Mandatory evacuations and candlelight vigils weren’t part of the plan when first-time Superintendent Amy Alzina took over at Cold Spring School District. But all the planning in the world couldn’t match the impact of Mother Nature.
“Wildfires started in December and we were forced to close school for seven days,” Alzina said. “They grew to about a half mile away, which was pretty scary for the entire community.”
What had a greater impact on the district came less than a week after school reopened. In the district’s path was a massive winter storm that was set to wreak havoc on the charred land surrounding entire neighborhoods. The rain came one night and the massive mudslides came right after.
Nearly two dozen people died in the mudslides. Two were Cold Spring students. A sixth grade student who was critically injured in the disaster continues to recover after a long stint in the intensive care unit.
In the aftermath, the destruction was beyond imagination. While the only district school was structurally secure and had power, water wasn’t available. But neighborhoods were lost and some families took refuge in motels and homes outside of the district. Little by little, families are returning to their homes.
“There has been a lot of healing in our community and our families have really relied on each other to get through these tough times,” Alzina said.
But now the school district is facing economic tough times. Cold Springs is a community-funded school district where income is based on property taxes. So every student and family matters in the calculation of the district’s spending plan. As of this moment, Cold Spring is looking at a 3-8 percent decline in revenue.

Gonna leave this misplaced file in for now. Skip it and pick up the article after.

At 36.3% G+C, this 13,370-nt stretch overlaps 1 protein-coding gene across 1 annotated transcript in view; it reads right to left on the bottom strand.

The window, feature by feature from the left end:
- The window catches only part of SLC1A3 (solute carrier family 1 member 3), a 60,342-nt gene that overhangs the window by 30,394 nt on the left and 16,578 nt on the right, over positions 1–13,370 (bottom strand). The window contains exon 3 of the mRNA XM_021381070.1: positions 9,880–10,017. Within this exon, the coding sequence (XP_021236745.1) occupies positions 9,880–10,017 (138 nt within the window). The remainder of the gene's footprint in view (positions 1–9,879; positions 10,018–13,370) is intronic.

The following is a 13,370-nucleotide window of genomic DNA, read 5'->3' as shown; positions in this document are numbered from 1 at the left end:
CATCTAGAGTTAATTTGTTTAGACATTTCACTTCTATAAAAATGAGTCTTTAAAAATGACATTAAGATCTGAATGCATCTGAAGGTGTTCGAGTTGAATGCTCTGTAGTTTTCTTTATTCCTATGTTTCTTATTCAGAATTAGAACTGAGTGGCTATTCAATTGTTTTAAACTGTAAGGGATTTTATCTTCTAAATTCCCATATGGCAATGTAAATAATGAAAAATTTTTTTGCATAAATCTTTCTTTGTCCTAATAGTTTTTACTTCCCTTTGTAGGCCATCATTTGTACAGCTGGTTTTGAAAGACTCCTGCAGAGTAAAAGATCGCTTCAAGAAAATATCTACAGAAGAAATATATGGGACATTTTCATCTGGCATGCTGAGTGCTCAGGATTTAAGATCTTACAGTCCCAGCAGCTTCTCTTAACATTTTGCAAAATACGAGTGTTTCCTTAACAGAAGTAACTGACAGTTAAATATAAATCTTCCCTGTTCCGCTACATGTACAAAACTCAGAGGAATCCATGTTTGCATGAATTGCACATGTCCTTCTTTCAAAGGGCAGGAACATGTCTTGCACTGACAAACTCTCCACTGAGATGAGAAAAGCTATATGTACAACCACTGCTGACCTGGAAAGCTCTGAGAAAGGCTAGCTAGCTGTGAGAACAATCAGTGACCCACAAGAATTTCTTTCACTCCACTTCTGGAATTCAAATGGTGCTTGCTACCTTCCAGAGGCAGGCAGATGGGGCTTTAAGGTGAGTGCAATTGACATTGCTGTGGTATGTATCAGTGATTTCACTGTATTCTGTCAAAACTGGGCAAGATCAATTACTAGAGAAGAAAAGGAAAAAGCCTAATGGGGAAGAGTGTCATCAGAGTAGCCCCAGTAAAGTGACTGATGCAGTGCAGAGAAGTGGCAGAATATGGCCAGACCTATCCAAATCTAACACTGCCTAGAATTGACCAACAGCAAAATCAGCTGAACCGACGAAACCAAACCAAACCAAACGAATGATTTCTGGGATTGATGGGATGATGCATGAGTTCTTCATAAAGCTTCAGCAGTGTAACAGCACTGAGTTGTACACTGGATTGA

“We’re at the mercy of others right now and the financial impact of what comes next is potentially devastating,” Alzina said. “We’re going to need to cut almost $400,000 from the budget.”
Alzina says the district has been in deficit spending for some time and budget reserves will only keep the school doors open for two weeks. She says the only bailout for her district and others experiencing a similar issue is to get support from the state Capitol.
“We need legislation in Sacramento where the state can backfill the funding for community districts that have been hurt by natural disasters,” she said. “We need a mechanism to be in place to keep community-funding districts solvent.”
At least one year of funding is needed, Alzina says, to make a real impact on the day-to-day operations of these types of districts.
ACSA’s Governmental Relations team is currently working to secure legislation that would mitigate the financial impact on districts facing hardship due to natural disasters. Those disasters would include fires and mudslides.
In the meantime, Alzina is leveraging the community aspect of her new role to keep the Cold Spring engine running.
“I’ve never worked so hard in my life,” she said. “But these students and these families mean so much to me, and we as education leaders owe it to our communities to be strong through the good times and rough times.”